Your best bet is to be aware, be vigilant of your own finances and social media presence and most importantly when and if you are ready to give to a worthy cause, take the time to do the research and get your hard-earned dollars in needy hands, not those of criminal organizations.











Kathleen W. Hinckley, CG

Executive Director

Saturday, June 17, 2017

Genealogy Resources in Kansas City

I had the great fortune to spend last week researching in Kansas City, Missouri.  I had such a great experience I thought I would share some of the sources I found so helpful. My week was filled with trips to 2 libraries, 2 city halls and 3 county courthouses!  I was researching the history of two buildings on Troost Avenue in Kansas City, Missouri.  I spent two full days in the Missouri Valley Special Collections Room at the Kansas City Public Library.  Melissa was a great help and a cheerful voice when I got bogged down.  If you have never been to the KC Library, GO NOW.  It is beautiful and a wondrous resource. Keep in mind the Special Collections have different hours from the rest of the library so check the links above before you visit. Also, there are many online resources found on the websites so check them out.



I also made a trip to the Midwest Genealogy Center.  No longer living in Missouri, this is a real treat for me.  As usual I found what I needed with the expert assistance of the staff - even on a Sunday.

I also was amazed at the courteous and helpful staff at the Jackson County Courthouses (Independence and Kansas City) where I conducted deed and property research.  Before I left for the airport I squeezed in a final and most personal search - I was able to locate my maternal grandparents marriage certificate at the Wyndotte County, KS courthouse. It couldn't have been a more perfect end to a great research trip!

I hope everyone gets to spend some quality family time this weekend!




Happy Father's Day! Here are a Few Genealogy Sales

Here are a few of the specials running through this weekend for genealogy.  If you are ready to test your DNA: 

  • Ancestry DNA is $79 through Sunday, June 18, 2017.
  • 23andMe is $79 for Ancestry service and $179 for Health + Ancestry Service through Sunday, June 18th. 
  • Family Tree DNA is $69 for the Family Finder Test and $139 for the YDNA Test.
  • MyHeritage is $69 for the DNA test through June 19, 2017.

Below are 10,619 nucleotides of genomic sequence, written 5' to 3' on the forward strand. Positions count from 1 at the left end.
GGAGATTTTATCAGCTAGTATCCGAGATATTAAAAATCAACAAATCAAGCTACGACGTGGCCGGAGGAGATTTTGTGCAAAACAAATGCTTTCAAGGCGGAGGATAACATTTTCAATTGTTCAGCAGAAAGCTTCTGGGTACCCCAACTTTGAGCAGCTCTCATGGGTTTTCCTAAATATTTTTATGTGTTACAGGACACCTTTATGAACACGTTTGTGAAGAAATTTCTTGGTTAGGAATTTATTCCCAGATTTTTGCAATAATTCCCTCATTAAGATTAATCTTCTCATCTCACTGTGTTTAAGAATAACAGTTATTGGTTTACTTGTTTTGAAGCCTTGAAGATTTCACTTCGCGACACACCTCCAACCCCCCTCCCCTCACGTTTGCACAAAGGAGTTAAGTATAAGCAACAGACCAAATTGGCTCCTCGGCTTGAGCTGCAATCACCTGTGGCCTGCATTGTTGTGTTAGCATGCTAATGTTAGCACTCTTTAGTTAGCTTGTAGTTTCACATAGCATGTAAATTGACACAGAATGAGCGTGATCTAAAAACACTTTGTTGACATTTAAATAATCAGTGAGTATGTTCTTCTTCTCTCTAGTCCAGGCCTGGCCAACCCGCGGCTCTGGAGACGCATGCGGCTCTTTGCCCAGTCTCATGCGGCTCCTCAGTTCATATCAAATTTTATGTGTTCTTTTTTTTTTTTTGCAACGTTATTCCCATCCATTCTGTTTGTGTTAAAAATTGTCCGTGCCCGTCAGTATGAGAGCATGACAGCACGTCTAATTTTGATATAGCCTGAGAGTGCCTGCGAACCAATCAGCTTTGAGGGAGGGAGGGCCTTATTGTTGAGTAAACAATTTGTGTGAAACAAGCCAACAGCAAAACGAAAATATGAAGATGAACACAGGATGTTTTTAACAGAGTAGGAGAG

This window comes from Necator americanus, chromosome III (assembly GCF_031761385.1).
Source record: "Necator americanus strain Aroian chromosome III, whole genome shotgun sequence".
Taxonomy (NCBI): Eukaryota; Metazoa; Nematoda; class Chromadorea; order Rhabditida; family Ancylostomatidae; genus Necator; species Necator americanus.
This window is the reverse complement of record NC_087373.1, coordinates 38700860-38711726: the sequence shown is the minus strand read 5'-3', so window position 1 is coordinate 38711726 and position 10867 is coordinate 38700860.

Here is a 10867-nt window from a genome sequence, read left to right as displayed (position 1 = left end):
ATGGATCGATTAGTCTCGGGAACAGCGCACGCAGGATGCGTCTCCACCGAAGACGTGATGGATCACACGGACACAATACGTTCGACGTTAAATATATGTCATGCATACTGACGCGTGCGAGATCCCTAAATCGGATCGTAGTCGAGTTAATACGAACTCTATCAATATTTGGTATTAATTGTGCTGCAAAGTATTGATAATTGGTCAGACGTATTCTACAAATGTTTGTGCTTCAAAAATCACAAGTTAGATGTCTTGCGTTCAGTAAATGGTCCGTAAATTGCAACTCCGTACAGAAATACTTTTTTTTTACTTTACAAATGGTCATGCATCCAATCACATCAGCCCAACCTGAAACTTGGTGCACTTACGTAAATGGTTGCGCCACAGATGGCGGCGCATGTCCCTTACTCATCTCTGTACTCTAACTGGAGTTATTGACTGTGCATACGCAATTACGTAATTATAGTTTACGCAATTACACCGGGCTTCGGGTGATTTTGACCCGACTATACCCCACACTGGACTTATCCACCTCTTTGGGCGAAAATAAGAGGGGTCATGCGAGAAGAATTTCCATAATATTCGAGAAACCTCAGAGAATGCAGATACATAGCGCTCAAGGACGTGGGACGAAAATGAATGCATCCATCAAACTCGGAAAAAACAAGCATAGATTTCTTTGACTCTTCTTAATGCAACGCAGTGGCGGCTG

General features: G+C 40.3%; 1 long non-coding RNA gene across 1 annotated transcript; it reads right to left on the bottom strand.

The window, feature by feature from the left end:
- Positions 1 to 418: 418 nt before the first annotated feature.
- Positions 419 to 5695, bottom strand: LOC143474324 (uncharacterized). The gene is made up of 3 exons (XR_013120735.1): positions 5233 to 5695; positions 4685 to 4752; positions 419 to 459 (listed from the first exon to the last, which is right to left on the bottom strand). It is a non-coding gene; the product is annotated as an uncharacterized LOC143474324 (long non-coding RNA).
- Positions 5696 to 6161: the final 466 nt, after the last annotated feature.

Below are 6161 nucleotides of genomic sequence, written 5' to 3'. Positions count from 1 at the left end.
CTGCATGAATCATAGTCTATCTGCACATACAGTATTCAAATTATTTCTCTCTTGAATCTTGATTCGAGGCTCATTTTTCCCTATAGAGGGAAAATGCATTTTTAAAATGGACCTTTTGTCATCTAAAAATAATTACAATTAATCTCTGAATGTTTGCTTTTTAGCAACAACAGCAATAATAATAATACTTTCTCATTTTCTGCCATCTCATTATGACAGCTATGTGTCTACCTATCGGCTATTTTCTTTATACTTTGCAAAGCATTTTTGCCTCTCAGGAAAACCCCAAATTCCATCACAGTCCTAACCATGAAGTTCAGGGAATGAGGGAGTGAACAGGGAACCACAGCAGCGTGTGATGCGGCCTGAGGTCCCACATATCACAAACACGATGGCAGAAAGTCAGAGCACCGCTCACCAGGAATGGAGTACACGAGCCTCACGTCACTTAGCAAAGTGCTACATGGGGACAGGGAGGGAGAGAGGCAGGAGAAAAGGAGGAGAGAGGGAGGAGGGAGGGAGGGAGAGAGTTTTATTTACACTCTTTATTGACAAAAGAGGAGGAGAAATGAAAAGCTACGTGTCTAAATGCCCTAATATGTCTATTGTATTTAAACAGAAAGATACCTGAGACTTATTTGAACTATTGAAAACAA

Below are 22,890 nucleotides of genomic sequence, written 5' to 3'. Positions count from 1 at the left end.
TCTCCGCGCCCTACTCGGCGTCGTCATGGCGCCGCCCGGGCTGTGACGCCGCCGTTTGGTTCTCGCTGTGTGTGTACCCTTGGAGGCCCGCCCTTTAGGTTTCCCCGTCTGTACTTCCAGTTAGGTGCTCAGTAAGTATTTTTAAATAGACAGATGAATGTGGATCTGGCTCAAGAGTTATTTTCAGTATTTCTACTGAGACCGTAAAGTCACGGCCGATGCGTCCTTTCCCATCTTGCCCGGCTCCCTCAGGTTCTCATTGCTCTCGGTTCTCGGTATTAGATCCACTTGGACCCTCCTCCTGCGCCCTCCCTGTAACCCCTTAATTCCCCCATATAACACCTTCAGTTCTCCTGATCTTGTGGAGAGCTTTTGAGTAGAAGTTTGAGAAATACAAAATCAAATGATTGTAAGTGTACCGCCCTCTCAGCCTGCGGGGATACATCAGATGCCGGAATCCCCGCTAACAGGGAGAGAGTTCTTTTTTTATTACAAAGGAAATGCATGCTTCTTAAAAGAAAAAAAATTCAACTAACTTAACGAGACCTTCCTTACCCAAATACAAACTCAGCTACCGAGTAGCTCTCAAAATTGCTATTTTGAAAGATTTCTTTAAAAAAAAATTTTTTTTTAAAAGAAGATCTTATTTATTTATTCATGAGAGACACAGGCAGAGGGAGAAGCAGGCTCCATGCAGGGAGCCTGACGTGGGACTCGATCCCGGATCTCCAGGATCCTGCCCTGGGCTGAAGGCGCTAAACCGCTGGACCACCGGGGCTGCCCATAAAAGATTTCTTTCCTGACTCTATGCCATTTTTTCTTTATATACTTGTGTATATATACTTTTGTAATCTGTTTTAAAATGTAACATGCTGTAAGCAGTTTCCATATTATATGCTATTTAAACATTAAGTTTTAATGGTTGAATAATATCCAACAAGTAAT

• To make sure you are getting the best deal for you, check out Genealogy Bargains. They maintain a running list of coupon codes and discounts.
DNA Image from the University of Michigan Medical School 



If you need a little help navigating all the genealogy options out there:
  • FamilyTree is offering 50% off their on demand Webinars through June 20, 2017.
As always, happy hunting!


Tuesday, May 30, 2017

Friends of the Missouri State Archives To Hold Annual Meeting: June 10, 2017

The 2017 Friends of the Missouri State Archives annual meeting will be held Saturday, June 10, at the James C. Kirkpatrick State Information Center (600 W. Main St.) in Jefferson City. The business portion will begin at 11:30 a.m., followed by a noon luncheon and program entitled, Route 66: The Highway and Its People, by nationally recognized author Susan Croce Kelly.

This event is open to the public, but there is a cost of $25 per person. Contact Brian Rogers by Friday, June 2, at (573) 526-1981 or brian.rogers@sos.mo.gov to reserve your place. Payment should be mailed to the Friends of the Missouri State Archives at P.O. Box 242, Jefferson City, MO 65102.

MyHeritage Launches New Comprehensive DNA Ethnicity Analysis

My Heritage  today announced the launch of its new and improved Ethnicity Estimate. The new analysis, developed by the company’s science team, provides MyHeritage DNA customers with a percentage-based estimate of their ethnic origins covering 42 ethnic regions, many available only on MyHeritage, representing the most comprehensive report of its type available on the market.